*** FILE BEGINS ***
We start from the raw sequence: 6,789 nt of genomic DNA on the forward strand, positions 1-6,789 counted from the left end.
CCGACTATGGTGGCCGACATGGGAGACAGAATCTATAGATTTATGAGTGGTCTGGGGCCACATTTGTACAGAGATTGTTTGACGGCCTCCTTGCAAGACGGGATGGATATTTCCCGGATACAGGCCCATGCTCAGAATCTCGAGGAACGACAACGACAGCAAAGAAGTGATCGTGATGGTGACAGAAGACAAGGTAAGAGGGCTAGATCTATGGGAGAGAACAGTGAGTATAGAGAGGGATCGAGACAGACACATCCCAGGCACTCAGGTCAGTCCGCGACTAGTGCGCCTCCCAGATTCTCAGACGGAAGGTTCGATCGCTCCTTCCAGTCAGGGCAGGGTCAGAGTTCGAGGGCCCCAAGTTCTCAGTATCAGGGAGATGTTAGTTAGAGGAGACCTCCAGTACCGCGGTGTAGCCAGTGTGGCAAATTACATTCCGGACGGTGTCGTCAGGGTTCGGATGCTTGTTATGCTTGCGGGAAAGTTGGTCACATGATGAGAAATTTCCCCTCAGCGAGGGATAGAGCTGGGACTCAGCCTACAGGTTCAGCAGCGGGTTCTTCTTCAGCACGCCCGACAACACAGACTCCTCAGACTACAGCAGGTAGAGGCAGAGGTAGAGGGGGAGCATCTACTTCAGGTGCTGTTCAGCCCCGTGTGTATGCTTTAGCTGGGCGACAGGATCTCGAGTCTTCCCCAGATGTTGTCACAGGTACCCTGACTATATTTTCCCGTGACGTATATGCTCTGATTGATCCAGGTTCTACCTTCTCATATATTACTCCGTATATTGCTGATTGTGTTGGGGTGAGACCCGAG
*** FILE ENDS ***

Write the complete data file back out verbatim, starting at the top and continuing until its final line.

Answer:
We start from the raw sequence: 6,789 nt of genomic DNA on the forward strand, positions 1-6,789 counted from the left end.
CCGACTATGGTGGCCGACATGGGAGACAGAATCTATAGATTTATGAGTGGTCTGGGGCCACATTTGTACAGAGATTGTTTGACGGCCTCCTTGCAAGACGGGATGGATATTTCCCGGATACAGGCCCATGCTCAGAATCTCGAGGAACGACAACGACAGCAAAGAAGTGATCGTGATGGTGACAGAAGACAAGGTAAGAGGGCTAGATCTATGGGAGAGAACAGTGAGTATAGAGAGGGATCGAGACAGACACATCCCAGGCACTCAGGTCAGTCCGCGACTAGTGCGCCTCCCAGATTCTCAGACGGAAGGTTCGATCGCTCCTTCCAGTCAGGGCAGGGTCAGAGTTCGAGGGCCCCAAGTTCTCAGTATCAGGGAGATGTTAGTTAGAGGAGACCTCCAGTACCGCGGTGTAGCCAGTGTGGCAAATTACATTCCGGACGGTGTCGTCAGGGTTCGGATGCTTGTTATGCTTGCGGGAAAGTTGGTCACATGATGAGAAATTTCCCCTCAGCGAGGGATAGAGCTGGGACTCAGCCTACAGGTTCAGCAGCGGGTTCTTCTTCAGCACGCCCGACAACACAGACTCCTCAGACTACAGCAGGTAGAGGCAGAGGTAGAGGGGGAGCATCTACTTCAGGTGCTGTTCAGCCCCGTGTGTATGCTTTAGCTGGGCGACAGGATCTCGAGTCTTCCCCAGATGTTGTCACAGGTACCCTGACTATATTTTCCCGTGACGTATATGCTCTGATTGATCCAGGTTCTACCTTCTCATATATTACTCCGTATATTGCTGATTGTGTTGGGGTGAGACCCGAG